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  4. I almost can’t keep up with all the new authors I’m introduced to right here at Woman and Words!! It’s absolutely fantastic.
    Will definitely check out Fletcher DeLancey’s work and wouldn’t mind a free eBook to start with :-):-)

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  5. Because of your fan-girling, I decided to check out Fletcher, and now I’m a fan-in-the-making! How have I not known about this incredible author before today? Now I want to read everything she’s written. Thanks for that, I needed another obsession (in a good way)
    I MUST read The Caphenon!

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    1. Yay! Carolynmcb, you’ll be happy you did. I’m not big on fangirling, but when it happens, it’s really, really deserving. You really, really must read The Caphenon. Your life will be better for it.

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  6. This is one I’d love to read. I started out writing fantasy and science fiction short stories, until I was seduced by that other “I don’t read, but…” genre, erotica.

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  7. Always loved sci-fi and fantasy so couple them with Lesfic and you get a great combo…enter me please…and I have checked out Fletcher DeLancey prior to today and her books are on my MUST READ list 😉

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  8. I absolutely love the way Fletcher writes and really enjoyed her voyager series. I am looking forward to reading this book.

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  9. The Caphenon is one of the best books I’ve ever read.
    First I found the Past Imperfect Series (recommended to me by a straight coworker) and couldn’t stop reading. I made my partner watch the complete Voyager series on DVD and whined the whole time about the lack of certain characters. (now she has a crush on Janeway and thinks I’m crazy.) I bookmarked Without a Front on the website and came back a week later to read it and was shocked to find it gone… After the long wait I read The Caphenon now in one session on a long distance flight (which reinforced my partner’s doubt in my sanity). I loved every minute of my first read and would really like to win a paperback copy for a slower second, third and fourth read. (And to lend it to my coworker…;-)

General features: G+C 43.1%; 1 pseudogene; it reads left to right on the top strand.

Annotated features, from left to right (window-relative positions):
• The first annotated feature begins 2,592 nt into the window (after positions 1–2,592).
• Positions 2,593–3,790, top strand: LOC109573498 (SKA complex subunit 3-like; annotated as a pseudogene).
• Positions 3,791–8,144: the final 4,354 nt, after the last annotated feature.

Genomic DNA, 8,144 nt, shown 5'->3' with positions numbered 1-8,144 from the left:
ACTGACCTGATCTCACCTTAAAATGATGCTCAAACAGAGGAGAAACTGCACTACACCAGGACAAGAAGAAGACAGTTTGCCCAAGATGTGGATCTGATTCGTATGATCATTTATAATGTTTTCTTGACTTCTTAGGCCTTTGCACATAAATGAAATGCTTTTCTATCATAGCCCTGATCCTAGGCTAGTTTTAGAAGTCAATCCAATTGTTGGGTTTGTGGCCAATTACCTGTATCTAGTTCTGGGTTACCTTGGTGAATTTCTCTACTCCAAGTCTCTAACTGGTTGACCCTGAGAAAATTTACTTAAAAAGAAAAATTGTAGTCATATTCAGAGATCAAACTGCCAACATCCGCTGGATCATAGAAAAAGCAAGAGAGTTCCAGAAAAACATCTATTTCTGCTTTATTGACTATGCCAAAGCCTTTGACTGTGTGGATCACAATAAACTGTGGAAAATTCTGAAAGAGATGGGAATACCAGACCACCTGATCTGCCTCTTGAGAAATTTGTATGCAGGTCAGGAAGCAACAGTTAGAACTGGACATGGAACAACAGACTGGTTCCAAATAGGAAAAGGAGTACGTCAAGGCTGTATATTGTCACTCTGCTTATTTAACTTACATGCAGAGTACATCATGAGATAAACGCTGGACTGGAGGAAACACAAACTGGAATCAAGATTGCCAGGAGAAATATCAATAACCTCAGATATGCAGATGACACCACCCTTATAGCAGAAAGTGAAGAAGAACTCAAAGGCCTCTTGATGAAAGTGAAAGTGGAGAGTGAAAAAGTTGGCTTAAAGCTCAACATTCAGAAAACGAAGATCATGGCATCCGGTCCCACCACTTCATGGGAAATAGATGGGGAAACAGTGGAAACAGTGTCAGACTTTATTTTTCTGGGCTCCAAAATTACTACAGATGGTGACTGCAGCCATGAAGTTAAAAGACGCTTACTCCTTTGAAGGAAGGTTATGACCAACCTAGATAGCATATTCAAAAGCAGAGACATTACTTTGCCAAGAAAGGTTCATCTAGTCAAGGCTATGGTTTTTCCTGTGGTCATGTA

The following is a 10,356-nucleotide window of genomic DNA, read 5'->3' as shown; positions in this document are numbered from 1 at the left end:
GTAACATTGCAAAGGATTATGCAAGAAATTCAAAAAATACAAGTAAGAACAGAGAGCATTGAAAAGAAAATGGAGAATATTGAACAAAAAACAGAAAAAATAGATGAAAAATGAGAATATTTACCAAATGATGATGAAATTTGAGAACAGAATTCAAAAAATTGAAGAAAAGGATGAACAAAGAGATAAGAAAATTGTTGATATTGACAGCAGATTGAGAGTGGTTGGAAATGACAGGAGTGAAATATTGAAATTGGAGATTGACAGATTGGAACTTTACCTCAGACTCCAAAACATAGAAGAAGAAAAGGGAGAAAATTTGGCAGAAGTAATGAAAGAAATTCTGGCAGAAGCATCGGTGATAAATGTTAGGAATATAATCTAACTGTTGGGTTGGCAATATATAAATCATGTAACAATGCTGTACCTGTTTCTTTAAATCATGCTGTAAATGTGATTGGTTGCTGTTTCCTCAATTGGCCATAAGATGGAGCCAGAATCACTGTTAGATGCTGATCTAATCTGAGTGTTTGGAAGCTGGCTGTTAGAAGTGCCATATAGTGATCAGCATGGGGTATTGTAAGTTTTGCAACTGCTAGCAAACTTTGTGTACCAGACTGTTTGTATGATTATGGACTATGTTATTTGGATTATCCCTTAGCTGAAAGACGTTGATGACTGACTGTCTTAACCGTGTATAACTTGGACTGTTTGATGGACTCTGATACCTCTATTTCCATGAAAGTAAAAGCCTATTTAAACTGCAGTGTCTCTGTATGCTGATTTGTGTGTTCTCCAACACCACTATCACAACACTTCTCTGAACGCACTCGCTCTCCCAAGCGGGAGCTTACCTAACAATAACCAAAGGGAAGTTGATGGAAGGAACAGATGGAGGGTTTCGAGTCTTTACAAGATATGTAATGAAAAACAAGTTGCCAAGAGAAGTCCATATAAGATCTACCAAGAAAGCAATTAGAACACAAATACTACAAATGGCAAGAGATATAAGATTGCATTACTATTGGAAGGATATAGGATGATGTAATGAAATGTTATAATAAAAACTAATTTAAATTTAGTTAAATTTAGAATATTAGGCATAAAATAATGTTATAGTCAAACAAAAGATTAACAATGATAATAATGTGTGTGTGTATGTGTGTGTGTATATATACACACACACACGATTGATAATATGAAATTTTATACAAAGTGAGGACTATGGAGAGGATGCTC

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  10. Ah, the Chronicles of Alsea! One of my all times favorites. 🙂
    I’d love to own a paperback copy… signed by Fletcher, if possible. 😉
    for now, I’m just e-reading The Caphenon on my IPad (first generation…), and enjoying the voyage.

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  11. Omg. Love the online story and can’t wait to read this version. Please pick me. I’ll take either paperback or ePub. Pick me!!!

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  12. Love all things Fletcher DeLancey so, yes, I would love an eBook version. Thanks Jove Bell for posting this…….Now, go fix the first Flether in your headline!!!

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    1. Lol, Keltie1, I fixed it! I have such a serious case of fangirl squee going for Fletcher that it affected my ability to spell. Should I assume that’s the reason you left the ‘e’ off of my last name. 😉

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  13. I love reading the Past Imperfect series, I try to reread it every 12 months. I have The Caphenon on my little Kindle (starting tonight so don’t interrupt me until Friday) 😆.
    All I can say is yay! Fletcher DeLancey is publishing. I’d love a paperback to read while sitting outside under a tree.

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  14. “I don’t read science fiction,” but I am willing to try it to see if I love this book, because I really enjoy reading her blog …